"Did you write the book of love,And do you have faith in God above,If the Bible tells you so?Do you believe in rock n'roll,Can music save your mortal soul?Don McLean, American Pie 
This post is a reflection on how music has shaped my devotion to the Church.     There will be links to my favorite music:  liturgical, hymns and other.   I'd be grateful if readers would note in comments their favorite music.   I won't say much about the psychology of music or how music affects the brain.   A lot of work has been done in functional imaging, but I'm not sure we know much more now than when Pythagoras noted the beautiful mathematical relations between harmonious intervals.    However, for those interested in pursuing the subject, I will give references**.

My first encounter with the power of music in liturgy came at a 40 Hours devotional service. (See Top Down to Jesus) .     I had been preparing for entry into the Church and although on rational grounds I had come to believe in the Resurrection and its implications, there were matters of dogma I found  difficult to understand, particularly that important one, transubstantiation, the change of the substance of the host into the body of Christ.   As the monstrance was carried in during the procession of the 40 Hours service,  Tantum Ergo was played, and I read in the missal
"Præstet fides supplementum, Sensuum defectui."
enough of my high school Latin came back, "faith will supplement the deficiency of the senses", and I realized in my heart, that the wafer, the host, was the body of Christ, that it was mystery beyond science and philosophy, and my eyes filled with tears.

Other liturgical music has struck to my heart in ways no homily or theological text seems to do.    During my first Easter Vigil Mass  The Litany of the Saints was played, and an overwhelming  vision of the history of the Church and all its holy people came to me.    During  Vespers at St. Vincent Archabbey (attended during retreat as Benedictine Oblate) or Evensong services at  the St. Thomas More Anglican Usage Parish,  a great peace and understanding  comes over me as I listen to the strong voices chanting the psalms. 

Other music, not  liturgical--Bach (the B minor Mass,  Jesu Joy of Man's Desiring), Mozart's Requiem, Ralph Vaughan William's Dona Nobis Pacem,  will bring me to thoughts of God.  Hymns  that I want to be played at my funeral have made their mark:  Amazing Grace, Shall We Gather by the River,  Jerusalem my Happy Home, The Lord of the Dance (old and corny pieces from evangelical churches, for the most part).   And there are those I play with the instrumental group at Church, It is Well with my Soul, Panis Angelicus, Mozart's Ave VerumThe King of Love My Shepherd Is. Old 100th and so many others.  (I play the alto clarinet, not well, but enough to provide harmony--a bass voice, since I can't sing on key.***)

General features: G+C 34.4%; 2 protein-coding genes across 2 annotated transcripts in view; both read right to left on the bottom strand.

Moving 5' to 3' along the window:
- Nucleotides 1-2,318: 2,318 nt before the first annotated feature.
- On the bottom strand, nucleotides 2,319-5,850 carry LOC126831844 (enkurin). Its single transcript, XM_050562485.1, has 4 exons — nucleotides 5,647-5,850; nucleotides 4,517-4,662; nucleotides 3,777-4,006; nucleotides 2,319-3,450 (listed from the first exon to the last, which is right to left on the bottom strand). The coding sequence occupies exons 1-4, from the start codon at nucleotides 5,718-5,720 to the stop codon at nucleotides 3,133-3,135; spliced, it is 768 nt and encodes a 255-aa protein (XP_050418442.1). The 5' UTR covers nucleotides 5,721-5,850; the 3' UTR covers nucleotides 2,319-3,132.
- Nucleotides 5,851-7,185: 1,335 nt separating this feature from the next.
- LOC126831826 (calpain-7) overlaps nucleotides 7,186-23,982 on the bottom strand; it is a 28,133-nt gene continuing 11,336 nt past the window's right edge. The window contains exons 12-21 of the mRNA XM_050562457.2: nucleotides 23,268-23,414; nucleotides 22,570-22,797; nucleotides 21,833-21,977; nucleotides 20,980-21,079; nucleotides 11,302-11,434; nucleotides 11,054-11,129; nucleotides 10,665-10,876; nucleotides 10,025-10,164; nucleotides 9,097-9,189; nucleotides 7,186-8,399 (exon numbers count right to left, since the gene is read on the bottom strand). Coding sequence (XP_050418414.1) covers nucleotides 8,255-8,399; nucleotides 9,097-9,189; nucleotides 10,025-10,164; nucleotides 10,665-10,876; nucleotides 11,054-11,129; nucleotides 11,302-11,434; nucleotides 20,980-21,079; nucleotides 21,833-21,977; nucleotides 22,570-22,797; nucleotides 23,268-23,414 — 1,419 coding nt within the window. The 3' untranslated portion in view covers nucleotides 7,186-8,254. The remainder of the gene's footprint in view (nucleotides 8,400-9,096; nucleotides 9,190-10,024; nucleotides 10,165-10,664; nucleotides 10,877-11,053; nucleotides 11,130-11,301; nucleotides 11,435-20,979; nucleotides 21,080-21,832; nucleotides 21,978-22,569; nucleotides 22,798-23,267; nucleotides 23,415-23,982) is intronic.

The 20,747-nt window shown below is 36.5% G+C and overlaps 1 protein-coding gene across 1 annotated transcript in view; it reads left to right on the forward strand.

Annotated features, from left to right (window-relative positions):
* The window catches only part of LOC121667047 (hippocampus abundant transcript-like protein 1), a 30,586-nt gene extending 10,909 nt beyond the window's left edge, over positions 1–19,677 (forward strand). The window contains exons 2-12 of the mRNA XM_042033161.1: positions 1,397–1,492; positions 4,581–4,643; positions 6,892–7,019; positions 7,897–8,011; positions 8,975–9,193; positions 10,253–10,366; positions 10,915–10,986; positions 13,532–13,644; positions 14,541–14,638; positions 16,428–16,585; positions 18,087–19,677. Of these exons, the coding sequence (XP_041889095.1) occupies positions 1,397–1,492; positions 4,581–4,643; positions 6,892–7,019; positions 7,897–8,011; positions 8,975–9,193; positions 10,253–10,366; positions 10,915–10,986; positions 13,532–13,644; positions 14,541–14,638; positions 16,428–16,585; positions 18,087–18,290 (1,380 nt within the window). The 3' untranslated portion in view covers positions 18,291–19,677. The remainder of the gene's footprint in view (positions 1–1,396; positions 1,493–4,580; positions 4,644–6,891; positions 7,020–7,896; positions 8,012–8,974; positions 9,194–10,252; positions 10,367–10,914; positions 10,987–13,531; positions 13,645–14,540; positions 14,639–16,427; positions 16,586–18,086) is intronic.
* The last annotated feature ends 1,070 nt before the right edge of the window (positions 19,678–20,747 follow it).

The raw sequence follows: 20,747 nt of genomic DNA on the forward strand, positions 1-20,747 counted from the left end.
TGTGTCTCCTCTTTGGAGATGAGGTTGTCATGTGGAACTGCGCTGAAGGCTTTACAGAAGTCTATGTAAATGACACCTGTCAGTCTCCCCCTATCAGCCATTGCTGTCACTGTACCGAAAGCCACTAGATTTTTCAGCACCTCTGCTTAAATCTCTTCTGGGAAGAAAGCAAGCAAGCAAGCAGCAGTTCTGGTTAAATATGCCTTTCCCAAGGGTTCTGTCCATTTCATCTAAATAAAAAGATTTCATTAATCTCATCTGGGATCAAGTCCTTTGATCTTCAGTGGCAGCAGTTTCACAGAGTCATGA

One thing should be clear: it isn't the music by itself that is moving, but the total situation:  liturgy, congregation, and the words.   I could read
"Amazing Grace, how sweet the sound,That saved a wretch like me.I once was lost but now am found,Was blind, but now I see.T'was Grace that taught my heart to fear.And Grace, my fears relieved.How precious did that Grace appearThe hour I first believed." Liberty Lyrics John Newton 
It would be moving, but it is the combination of the words that reflect my own experience AND the music that brings me to tears of joy.  I could read the verses of Tantum Ergo and Pange Lingua, but it would not be meaningful without the presence of Christ's body, the procession, the Benediction,  and the congregation sharing this experience.

Am I only being sentimental and not truly devoted to the austere beauty of liturgy in my reaction to this music--too catholic (with a lower-case c)?   Some Church liturgists might think so.
"It is not surprising that Church leaders have doubted whether the feelings which music arouses are truly religious.  Music's power to fan the flames of piety may be more apparent than real..."Anthony Storr, Music and the Mind     
The Hebrews did not worry about music being a distraction from devotion to the Lord.    David danced in the procession to the altar and the psalms say "Sing to the Lord a new song,  play the lute, the lyre and the harp, sound the trumpets".    St. Augustine, entranced by music, was concerned that this power might enable the senses to overcome the intellect in worship: